Some people say that we can’t afford low interest rates for students. But the federal government offers far lower rates on loans every single day — they just don’t do it for everyone. Right now, a bank can get a loan through the Federal Reserve discount window at a rate of less than one percent. The same big banks that destroyed millions of jobs and broke our economy can borrow at about 0.75 percent, while our students will be paying nine times as much as of July 1.
This is not fair. And it’s not necessary, either. The federal government makes 36 cents on every dollar it lends to students. Just last week, the Congressional Budget Office announced that the government will make $51 billion on the student loans it issued this year — more than the annual profit of any Fortune 500 company, and about five times Google’s yearly earnings. We should not be profiting from students who are drowning in debt while we are giving great deals to big banks.
That’s why we introduced the Bank on Students Loan Fairness Act. The bill gives students the same deal that we give to the big banks by allowing those who are eligible for federally subsidized Stafford loans to borrow at the same rate offered to banks through the Federal Reserve discount window. For one year, the Federal Reserve would make funds available to the Department of Education to make these loans to our students. This would give students relief from high interest rates while giving Congress time to find a long-term solution.
Student Loan Rates Should Not Increase, Americans say in Poll
A vast majority of voters want Congress to maintain the interest rates on federal student loans at their current level or lower them, a poll released Tuesday found.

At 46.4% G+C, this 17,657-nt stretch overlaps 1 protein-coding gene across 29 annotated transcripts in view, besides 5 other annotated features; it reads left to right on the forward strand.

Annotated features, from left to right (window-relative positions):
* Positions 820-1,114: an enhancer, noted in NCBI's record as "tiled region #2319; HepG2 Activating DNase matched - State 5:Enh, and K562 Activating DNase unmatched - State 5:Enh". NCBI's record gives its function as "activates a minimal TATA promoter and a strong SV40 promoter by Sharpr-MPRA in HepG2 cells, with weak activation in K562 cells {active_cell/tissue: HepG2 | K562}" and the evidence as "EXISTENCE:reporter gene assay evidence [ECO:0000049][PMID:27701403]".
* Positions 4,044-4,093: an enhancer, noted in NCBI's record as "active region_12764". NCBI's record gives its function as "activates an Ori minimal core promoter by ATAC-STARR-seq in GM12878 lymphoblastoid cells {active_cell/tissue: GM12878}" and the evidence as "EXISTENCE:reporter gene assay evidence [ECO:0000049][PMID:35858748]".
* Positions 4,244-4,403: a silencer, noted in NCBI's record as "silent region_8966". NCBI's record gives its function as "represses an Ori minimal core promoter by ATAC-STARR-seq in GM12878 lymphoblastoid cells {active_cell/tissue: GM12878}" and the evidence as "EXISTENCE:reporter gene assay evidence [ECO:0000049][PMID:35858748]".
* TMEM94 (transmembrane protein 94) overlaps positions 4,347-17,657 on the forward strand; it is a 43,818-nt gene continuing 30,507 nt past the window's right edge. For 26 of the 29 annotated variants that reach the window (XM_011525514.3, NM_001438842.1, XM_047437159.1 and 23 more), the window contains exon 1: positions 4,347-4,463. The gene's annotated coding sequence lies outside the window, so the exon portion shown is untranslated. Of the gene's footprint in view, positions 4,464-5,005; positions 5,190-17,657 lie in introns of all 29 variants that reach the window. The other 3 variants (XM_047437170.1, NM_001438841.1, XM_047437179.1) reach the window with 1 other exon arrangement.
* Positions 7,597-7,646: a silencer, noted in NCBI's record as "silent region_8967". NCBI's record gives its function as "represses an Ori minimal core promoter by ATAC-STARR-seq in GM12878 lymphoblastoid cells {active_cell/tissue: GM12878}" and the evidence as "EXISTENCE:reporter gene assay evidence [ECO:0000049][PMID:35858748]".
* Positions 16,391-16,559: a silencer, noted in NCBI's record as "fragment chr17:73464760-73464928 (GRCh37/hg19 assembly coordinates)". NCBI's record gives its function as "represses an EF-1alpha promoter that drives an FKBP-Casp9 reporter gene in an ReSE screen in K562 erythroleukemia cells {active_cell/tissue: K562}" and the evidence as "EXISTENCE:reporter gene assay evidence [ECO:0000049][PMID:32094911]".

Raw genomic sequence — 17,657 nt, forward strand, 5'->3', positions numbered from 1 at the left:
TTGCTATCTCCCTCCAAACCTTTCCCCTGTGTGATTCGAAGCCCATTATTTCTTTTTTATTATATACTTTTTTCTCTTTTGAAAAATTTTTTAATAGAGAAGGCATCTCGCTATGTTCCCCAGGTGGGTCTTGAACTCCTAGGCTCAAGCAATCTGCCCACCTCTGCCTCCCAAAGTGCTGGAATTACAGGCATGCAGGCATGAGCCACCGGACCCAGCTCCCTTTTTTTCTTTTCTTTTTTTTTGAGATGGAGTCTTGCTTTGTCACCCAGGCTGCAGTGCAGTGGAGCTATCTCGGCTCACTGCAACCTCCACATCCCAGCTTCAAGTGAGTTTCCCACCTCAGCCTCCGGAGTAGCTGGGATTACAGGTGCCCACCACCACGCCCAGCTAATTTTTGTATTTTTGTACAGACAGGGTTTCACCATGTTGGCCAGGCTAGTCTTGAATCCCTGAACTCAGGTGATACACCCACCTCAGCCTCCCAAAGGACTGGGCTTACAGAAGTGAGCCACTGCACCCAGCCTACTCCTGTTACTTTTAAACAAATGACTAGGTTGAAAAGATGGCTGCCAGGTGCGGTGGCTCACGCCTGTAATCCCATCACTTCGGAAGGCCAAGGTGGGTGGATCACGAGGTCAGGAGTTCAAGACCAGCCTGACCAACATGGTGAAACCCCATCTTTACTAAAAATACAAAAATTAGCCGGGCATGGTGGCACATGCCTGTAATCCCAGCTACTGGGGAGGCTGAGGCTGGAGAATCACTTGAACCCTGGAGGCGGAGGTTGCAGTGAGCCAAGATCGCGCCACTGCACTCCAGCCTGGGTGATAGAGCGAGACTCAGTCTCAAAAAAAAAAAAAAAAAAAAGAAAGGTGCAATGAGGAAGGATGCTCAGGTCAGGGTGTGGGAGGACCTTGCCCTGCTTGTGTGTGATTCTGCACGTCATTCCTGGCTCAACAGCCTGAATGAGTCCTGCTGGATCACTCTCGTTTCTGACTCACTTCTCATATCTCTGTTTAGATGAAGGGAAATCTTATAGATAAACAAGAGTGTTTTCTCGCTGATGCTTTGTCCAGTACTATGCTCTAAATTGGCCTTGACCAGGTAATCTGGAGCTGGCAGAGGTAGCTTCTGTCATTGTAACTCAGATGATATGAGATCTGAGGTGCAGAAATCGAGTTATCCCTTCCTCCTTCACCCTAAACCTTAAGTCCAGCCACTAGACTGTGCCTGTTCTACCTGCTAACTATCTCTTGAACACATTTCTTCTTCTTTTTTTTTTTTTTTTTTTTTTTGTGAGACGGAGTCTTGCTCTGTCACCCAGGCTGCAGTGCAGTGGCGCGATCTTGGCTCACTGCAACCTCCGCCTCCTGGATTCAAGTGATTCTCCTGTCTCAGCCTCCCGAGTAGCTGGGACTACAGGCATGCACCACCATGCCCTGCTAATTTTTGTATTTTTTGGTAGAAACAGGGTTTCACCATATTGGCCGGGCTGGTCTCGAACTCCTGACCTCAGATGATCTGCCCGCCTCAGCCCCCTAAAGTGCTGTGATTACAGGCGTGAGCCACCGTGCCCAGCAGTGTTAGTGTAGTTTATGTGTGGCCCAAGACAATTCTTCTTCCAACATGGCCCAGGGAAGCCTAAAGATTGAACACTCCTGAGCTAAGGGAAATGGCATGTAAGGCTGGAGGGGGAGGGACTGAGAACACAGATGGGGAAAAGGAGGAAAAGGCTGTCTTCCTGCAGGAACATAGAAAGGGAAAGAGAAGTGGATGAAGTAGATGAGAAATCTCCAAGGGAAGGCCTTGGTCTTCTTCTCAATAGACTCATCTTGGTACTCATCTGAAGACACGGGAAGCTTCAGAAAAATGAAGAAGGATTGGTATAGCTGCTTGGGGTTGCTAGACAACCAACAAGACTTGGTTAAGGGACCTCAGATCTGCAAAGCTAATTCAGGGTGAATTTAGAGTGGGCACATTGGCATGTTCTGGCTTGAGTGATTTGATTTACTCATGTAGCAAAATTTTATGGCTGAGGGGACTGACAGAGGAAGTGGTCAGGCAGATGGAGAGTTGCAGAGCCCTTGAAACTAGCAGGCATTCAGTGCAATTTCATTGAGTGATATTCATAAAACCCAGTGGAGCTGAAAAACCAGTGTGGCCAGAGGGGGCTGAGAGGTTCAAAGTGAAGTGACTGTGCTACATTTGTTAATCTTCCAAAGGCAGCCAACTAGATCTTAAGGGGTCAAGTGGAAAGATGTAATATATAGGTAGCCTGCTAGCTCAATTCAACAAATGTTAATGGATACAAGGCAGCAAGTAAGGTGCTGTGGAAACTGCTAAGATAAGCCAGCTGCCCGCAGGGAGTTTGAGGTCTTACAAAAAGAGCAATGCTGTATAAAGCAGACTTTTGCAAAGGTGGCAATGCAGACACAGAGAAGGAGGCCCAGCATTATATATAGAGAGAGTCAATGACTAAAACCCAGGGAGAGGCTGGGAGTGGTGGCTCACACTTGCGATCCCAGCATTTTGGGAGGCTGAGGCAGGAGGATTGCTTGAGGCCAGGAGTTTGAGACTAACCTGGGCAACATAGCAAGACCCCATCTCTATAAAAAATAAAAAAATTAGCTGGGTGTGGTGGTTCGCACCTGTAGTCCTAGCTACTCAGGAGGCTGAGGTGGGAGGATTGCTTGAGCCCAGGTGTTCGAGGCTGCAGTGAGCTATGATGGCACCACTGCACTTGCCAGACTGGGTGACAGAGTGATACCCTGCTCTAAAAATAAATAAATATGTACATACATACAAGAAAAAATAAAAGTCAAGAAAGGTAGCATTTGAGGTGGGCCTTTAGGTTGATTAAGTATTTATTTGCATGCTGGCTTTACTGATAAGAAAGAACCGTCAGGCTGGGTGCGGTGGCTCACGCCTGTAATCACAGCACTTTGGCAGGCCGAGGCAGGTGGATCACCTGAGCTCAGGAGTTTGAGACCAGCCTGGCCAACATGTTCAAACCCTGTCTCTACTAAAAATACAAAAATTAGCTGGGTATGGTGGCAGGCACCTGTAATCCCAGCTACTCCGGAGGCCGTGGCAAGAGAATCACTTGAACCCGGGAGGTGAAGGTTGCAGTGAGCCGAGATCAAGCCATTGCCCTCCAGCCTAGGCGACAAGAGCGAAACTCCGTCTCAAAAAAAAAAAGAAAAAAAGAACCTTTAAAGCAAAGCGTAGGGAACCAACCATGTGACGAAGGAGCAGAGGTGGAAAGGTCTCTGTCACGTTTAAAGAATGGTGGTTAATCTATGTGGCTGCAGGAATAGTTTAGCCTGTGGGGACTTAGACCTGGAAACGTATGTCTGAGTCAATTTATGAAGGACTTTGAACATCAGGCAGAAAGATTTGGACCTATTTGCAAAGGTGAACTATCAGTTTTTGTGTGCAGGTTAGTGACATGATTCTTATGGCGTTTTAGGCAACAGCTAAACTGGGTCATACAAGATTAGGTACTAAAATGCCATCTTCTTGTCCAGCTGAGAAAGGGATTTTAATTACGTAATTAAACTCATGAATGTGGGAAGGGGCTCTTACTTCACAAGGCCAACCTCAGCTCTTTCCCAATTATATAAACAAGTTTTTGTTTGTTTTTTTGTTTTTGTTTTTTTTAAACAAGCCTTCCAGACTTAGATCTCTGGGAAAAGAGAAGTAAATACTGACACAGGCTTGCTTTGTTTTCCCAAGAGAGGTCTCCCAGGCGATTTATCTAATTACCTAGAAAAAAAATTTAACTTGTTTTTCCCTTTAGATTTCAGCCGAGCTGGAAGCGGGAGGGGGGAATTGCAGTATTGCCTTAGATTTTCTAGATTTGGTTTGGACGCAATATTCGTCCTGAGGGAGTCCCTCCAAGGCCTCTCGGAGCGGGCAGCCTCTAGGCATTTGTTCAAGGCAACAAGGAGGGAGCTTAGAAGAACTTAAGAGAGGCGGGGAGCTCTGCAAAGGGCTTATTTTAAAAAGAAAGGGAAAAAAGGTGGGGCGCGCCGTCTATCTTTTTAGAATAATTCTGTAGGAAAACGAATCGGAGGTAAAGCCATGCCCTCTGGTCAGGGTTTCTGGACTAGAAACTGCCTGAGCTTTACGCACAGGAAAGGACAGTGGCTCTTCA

The poll, conducted June 11 and 12 by Public Policy Poling and commissioned by the liberal group MoveOn.org, shows 83 percent of respondents want to keep student loan rates from increasing, an opinion that holds constant across party lines. Almost two-thirds support lowering interest rates to 0.75 percent, the rate at which banks can borrow from the U.S. Treasury. In May, Sen. Elizabeth Warren (D-Mass.) proposedlowering student loan rates to that level with the Bank on Student Loan Success Act.
A petition, hosted by MoveOn, supporting Warren’s bill has received more than 442,000 signatures in the past month. Although Warren’s bill isn’t expected to go for a vote in the Senate any time soon, her proposal collected bipartisan support in the poll, including 56 percent of Republicans who said they approve.
Interest rates on new subsidized Stafford loans, which account for one-quarter of all federal student loans, are scheduled to double from 3.4 percent to 6.8 percent on July 1 unless Congress acts. Current outstanding federal loans, private student loans and other forms of financial aid like Pell grants will not be affected.